Transportation Automatic Equipment Identification
0

16
Transportation Appointment Schedule Information
3

Electronic Data Interchange


From Wikipedia, the free encyclopedia
Jump to: navigation, search

Electronic Data Interchange (EDI) is a set of standards for structuring information to


be electronically exchanged between and within businesses, organizations, government
entities and other groups. The standards describe structures that emulate documents, for
example purchase orders to automate purchasing. The term EDI is also used to refer to
the implementation and operation of systems and processes for creating, transmitting, and
receiving EDI documents.

Despite being relatively unheralded, in this era of technologies such as XML services, the
Internet and the World Wide Web, EDI is still the data format used by the vast majority of
electronic commerce transactions in the world.

Contents
[hide]

• 1 Standards
• 2 Specifications
• 3 Transmission
o 3.1 Value Added Networks
o 3.2 Internet
• 4 Interpreting data
• 5 Advantages of using EDI
o 5.1 Advantages over paper systems
 5.1.1 Barriers to implementation
• 6 See also
• 7 Standards bodies

• 8 External links

[edit] Standards
Generally speaking, EDI is considered to be a technical representation of a business
conversation between two entities, either internal or external. Be noted that there is a
perception that "EDI" consists of the entire electronic data interchange paradigm,
including the transmission, message flow, document format, and software used to
interpret the documents. EDI is considered to describe the rigorously standardized format
of electronic documents.

The EDI (Electronic Data Interchange) standards were designed to be independent of


communication and software technologies. EDI can be transmitted using any
methodology agreed to by the sender and recipient. This includes a variety of
technologies, including modem (asynchronous, and bisynchronous), FTP, Email, HTTP,
AS1, AS2, MQ, etc. It is important to differentiate between the EDI documents and the
methods for transmitting them. While comparing the bisynchronous 2400 bit/s modems,
CLEO devices and value-added networks used to transmit EDI documents to transmitting
via the Internet some people equated the non-Internet technologies with EDI and
predicted erroneously that EDI would be replaced along with the non-Internet
technologies. These non-internet transmission methods are being replaced by Internet
Protocols such as FTP, telnet and email but the EDI documents themselves still remain.

As more trading partners use the Internet for transmission, standards have emerged. In
2002, the IETF published RFC 3335, offering a standardized, secure method of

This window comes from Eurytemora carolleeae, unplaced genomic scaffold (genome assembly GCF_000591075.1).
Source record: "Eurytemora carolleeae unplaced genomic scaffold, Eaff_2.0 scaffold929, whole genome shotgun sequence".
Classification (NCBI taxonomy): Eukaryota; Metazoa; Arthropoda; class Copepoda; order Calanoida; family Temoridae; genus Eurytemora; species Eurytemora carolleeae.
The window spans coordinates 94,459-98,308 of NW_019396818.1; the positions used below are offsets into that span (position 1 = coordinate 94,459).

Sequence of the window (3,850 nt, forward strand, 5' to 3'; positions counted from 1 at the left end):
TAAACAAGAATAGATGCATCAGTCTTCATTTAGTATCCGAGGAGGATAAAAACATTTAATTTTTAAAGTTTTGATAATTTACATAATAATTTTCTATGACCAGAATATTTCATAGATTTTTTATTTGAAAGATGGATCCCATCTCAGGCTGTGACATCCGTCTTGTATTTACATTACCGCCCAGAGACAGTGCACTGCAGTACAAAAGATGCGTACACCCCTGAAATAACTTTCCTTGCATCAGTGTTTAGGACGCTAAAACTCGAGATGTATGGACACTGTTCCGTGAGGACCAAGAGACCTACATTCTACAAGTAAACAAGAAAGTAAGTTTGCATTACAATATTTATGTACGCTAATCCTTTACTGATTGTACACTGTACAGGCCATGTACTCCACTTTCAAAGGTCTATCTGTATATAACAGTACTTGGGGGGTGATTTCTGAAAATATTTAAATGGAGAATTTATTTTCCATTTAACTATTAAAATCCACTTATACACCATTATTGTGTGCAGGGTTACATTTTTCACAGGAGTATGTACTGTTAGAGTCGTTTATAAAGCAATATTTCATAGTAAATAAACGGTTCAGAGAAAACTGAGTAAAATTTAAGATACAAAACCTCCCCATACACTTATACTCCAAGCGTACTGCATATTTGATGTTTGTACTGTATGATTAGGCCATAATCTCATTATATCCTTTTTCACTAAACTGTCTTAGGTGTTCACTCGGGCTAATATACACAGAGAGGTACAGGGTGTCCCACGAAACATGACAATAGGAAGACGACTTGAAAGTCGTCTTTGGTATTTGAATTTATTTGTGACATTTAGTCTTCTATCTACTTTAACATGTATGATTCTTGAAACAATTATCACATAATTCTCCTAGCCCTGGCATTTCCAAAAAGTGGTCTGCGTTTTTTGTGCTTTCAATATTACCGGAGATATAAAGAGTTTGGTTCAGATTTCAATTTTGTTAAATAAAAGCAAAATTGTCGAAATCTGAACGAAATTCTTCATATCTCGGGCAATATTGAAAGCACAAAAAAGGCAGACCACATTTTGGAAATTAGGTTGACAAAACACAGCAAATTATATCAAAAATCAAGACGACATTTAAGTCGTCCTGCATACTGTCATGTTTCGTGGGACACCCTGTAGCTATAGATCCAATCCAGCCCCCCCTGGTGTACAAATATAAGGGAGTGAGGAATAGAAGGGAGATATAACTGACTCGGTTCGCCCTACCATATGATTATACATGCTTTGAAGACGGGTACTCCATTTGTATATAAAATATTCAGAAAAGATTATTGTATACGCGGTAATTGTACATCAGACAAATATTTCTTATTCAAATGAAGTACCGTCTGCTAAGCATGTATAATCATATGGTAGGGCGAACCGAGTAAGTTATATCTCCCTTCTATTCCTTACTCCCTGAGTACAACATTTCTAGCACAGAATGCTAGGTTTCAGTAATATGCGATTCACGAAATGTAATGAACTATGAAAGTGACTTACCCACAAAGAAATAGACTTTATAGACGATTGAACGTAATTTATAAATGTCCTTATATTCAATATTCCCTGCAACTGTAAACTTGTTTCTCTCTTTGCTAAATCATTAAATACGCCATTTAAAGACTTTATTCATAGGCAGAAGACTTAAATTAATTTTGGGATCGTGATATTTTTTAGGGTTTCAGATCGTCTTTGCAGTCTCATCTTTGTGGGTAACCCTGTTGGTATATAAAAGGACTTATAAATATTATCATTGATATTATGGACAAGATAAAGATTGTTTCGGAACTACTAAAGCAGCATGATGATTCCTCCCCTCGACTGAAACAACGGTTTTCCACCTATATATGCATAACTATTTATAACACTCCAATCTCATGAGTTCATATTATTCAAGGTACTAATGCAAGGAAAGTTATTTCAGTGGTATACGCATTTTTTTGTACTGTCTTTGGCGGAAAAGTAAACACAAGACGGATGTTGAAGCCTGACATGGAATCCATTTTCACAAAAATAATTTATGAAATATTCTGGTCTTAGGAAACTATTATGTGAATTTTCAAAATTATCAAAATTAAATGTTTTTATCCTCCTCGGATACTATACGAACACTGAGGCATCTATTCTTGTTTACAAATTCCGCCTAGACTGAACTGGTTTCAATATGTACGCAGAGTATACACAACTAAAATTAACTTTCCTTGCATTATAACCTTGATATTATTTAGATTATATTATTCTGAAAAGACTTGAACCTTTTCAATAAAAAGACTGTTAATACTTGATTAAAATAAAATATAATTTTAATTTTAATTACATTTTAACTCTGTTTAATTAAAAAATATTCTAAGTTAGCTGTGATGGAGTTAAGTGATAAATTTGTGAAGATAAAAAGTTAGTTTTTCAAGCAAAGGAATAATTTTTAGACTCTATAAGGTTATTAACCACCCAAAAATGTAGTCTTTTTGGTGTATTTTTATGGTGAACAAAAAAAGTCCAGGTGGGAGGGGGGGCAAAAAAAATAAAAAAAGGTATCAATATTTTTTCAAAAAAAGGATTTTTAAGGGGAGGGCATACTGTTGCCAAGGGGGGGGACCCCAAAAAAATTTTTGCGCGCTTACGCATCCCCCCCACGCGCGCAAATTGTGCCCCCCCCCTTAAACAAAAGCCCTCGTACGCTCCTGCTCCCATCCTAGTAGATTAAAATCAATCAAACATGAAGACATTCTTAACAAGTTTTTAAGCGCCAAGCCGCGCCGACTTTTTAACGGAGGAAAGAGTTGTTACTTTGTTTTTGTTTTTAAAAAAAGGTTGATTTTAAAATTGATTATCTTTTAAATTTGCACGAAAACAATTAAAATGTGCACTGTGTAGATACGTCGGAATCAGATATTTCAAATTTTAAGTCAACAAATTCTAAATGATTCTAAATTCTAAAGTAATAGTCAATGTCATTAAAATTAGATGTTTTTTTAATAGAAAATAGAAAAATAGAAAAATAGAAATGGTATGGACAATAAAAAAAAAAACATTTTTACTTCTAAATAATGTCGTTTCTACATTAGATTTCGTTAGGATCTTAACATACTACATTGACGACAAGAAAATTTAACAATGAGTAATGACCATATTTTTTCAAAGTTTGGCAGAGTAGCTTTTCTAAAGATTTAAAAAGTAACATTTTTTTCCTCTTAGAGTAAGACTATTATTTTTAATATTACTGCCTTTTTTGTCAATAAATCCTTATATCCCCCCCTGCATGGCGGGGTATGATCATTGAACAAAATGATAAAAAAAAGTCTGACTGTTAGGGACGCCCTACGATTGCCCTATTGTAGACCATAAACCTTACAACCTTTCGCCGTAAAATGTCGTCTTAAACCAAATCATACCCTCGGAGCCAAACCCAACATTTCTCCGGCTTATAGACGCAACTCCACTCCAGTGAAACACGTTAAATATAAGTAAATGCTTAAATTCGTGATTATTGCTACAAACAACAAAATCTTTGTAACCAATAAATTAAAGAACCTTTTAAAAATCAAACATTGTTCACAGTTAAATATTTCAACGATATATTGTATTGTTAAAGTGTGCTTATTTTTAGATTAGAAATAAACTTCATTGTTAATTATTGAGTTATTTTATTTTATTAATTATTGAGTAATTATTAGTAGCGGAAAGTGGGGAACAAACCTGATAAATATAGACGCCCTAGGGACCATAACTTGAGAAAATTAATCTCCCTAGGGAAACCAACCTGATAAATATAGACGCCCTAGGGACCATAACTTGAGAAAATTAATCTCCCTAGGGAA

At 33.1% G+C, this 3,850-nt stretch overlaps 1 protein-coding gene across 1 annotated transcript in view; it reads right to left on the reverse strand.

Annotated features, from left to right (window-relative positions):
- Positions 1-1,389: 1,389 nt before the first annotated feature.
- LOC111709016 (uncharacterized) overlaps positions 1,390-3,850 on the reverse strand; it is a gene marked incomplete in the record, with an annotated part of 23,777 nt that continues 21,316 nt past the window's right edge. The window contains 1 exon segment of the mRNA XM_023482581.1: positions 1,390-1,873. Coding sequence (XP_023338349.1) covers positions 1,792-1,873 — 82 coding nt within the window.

transferring EDI data via e-mail. On July 12th, 2005, an IETF working group ratified
RFC4130 for MIME-based HTTP EDIINT (aka. AS2) transfers, and is preparing similar
documents for FTP transfers (aka. AS3). While some EDI transmission has moved to
these newer protocols the providers of the value-added networks remain active.

EDI documents generally contain the same information that would normally be found in
a paper document used for the same organizational function. For example an EDI 940
ship-from-warehouse order is used by a manufacturer to tell a warehouse to ship product
to a retailer. It typically has a ship to address, bill to address, a list of product numbers
(usually a UPC code) and quantities. It may have other information if the parties agree to
include it. However, EDI is not confined to just business data related to trade but
encompasses all fields such as medicine (e.g., patient records and laboratory results),
transport (e.g., container and modal information), engineering and construction, etc. In
some cases, EDI will be used to create a new business information flow (that was not a
paper flow before). This is the case in the Advanced Shipment Notification (856) which
was designed to inform the receiver of a shipment, the goods to be received and how the
goods are packaged.

There are two major sets of EDI standards: the United Nations recommended
UN/EDIFACT is the only international standard and is predominant outside of North
America; and the U.S. standard ANSI ASC X12 (X12) is predominant in North America.
These standards prescribe the formats, character sets, and data elements used in the
exchange of business documents and forms. The complete X12 Document List includes
all major business documents, including purchase orders (called "ORDERS" in
UN/EDIFACT and an "850" in X12) and invoices (called "INVOIC" in UN/EDIFACT
and an "810" in X12).

The EDI standard says which pieces of information are mandatory for a particular
document, which pieces are optional and give the rules for the structure of the document.
The standards are like building codes. Just as two kitchens can be built "to code" but look
completely different, two EDI documents can follow the same standard and contain
different sets of information. For example a food company may indicate a product's